- If possible, designate one bathroom for use only by the ill person.
- Request the ill person to wear a mask and practice respiratory hygiene when coughing and sneezing.
- In case the ill person cannot wear a mask, direct contact with the ill person should be avoided unless wearing at least disposable gown, gloves, a mask, and eye protection.
- When attending to an ill guest or staff coming from an affected area who displays fever, persistent cough, or difficulty breathing, always use additional protective equipment including mask, eye protection, gloves, and a gown.
- Remove PPE carefully to avoid contaminating yourself.
- Properly dispose of gloves and other disposable items that had contact with the ill person’s body fluids in biohazard bag or a secured plastic bag, which will be considered as “biohazard” waste.
Case of an affected worker
If a member of the staff reports respiratory symptoms, the worker must immediately stop work and seek medical assistance. The staff should stay isolated in a suitable room while the medical services are being notified.
The symptomatic worker should be provided with disposable tissues and a mask that should be worn when other persons are present or when having to go out to common areas.
Staff who report from home that they are ill with respiratory symptoms should be advised to stay at home and seek medical attention.
Case of an affected guest
If the person affected is a guest of the tourism accommodation establishment, continued stay of the sick person in the establishment is recommended. No visitors should be permitted to enter the room occupied by the affected guest.
Depending on the availability of rooms, accompanying persons, if any, should be moved to a different room.
Hotel and tourism accommodation establishment staff taking part in the evacuation of a suspected case:
- In order to minimize the risk of contaminating other guests or members of the staff, symptomatic guests should leave the hotel according to instructions from the management of the establishment and Ministry of Health. Symptomatic guess will be assessed for their condition and, if they fulfil the definition of a suspected case, they will have to be isolated to their Hotel/Tourism Accommodations
- Management of the possible contacts of the sick guest should take place in accordance with instructions from the Ministry of Health.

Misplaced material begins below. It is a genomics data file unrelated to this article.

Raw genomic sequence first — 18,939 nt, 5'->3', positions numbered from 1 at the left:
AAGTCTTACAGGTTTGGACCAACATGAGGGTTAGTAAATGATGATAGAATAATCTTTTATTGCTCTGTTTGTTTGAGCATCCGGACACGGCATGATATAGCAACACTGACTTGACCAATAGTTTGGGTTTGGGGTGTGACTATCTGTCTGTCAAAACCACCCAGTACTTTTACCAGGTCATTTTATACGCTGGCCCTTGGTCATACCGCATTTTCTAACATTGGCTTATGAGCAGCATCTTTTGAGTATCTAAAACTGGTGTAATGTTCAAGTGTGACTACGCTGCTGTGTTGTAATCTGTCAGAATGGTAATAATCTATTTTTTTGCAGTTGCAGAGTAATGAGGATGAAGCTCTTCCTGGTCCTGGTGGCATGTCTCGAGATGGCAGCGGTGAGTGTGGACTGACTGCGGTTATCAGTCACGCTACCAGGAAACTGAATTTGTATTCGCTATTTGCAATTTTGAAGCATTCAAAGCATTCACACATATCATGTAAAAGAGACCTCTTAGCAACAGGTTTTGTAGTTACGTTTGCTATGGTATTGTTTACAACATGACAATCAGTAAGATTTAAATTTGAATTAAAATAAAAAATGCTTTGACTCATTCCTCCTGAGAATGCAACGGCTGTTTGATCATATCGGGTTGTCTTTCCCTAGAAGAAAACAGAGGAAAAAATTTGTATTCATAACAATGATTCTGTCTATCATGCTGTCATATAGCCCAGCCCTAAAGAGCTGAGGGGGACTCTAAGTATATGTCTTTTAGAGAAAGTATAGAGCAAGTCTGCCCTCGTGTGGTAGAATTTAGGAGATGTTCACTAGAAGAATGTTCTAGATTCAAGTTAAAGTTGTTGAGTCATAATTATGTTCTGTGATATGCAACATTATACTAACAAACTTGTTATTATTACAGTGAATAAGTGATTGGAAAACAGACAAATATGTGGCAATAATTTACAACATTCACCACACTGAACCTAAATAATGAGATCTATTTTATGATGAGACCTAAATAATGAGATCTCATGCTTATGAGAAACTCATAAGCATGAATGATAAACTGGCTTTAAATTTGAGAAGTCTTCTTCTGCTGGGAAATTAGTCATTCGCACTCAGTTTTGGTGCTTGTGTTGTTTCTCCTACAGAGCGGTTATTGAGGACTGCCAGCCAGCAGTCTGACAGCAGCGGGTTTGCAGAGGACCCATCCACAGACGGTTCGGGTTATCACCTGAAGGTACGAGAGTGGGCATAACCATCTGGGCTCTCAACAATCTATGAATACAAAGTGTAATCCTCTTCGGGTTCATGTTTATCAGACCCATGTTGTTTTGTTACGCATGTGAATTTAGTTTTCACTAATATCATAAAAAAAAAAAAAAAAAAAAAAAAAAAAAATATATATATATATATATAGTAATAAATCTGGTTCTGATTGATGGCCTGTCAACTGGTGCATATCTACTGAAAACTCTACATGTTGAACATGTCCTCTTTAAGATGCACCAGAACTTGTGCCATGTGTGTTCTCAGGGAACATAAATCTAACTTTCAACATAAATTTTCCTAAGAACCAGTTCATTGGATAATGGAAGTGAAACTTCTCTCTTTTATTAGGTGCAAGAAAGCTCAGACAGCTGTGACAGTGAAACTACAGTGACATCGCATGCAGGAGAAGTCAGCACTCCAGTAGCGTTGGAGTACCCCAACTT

- The hotel management should provide access to services for cleaning and disinfection of the room occupied by the sick person in accordance with action plan, following the cleaning and disinfection protocols for rooms with cases. In case that this is not possible, the on-duty housekeeper should be instructed to clean and disinfect the room occupied by the sick person, following the cleaning and disinfection protocols for rooms with cases and observing personal protective measures.
A sick guest who is suspected of COVID-19 should stay in an individual room, except in the case of children or persons requiring caretakers. The sick person should not receive visitors, or if they do, visits should be limited to what is strictly necessary. The guest should receive food in the room. Sick persons should not share a bathroom with other persons, and neither should they share towels, blankets, or any type of clothing with their caretakers
Caretakers should self-monitor for the appearance of symptoms, especially fever and cough, and receive medical attention if such symptoms appear.
The clothing of the sick patient, as well as the linen of the room he or she occupies, should be washed following the usual procedures. As a precautionary measure, these items should be stored and transported in sealed bags.
Identification and management of contacts
Identification of contacts should begin immediately after a suspected case has been identified in the establishment.
In the context of a hotel and tourism accommodation establishment, a contact could be considered as:
- Guest companions or persons providing care who had close contact with the suspected case;
- The staff member designated to look after the ill persons, and other staff members who may have been in close contact with the ill persons or the facilities they use (e.g. bathroom) or their usual articles (e.g. used linen and clothes).
If the severity of the symptoms or numerous movements of the case(s) indicate more extensive exposure in the establishment, a more thorough assessment should be done together with the Ministry of Health.
Non-affected guests are persons considered to have had a low-risk exposure. They should be provided with information about the disease, its transmission, and preventive measures. They should be asked to self-monitor for COVID-19 symptoms, including fever, cough, or difficulty breathing for 14 days from the date of departure of the confirmed case from the establishment. Should they develop symptoms indicative of COVID-19 within 14 days, they should be asked to immediately self-isolate and contact Ministry of Health.
Suppliers of goods and services
Contractors and suppliers of goods and services should follow safe systems of work and also have systems in place for the prevention of the spread of COVID-19.
Social Distancing must be implemented throughout the hotel and tourism accommodations at all times.
These guidelines may be periodically updated by the Ministry of Health.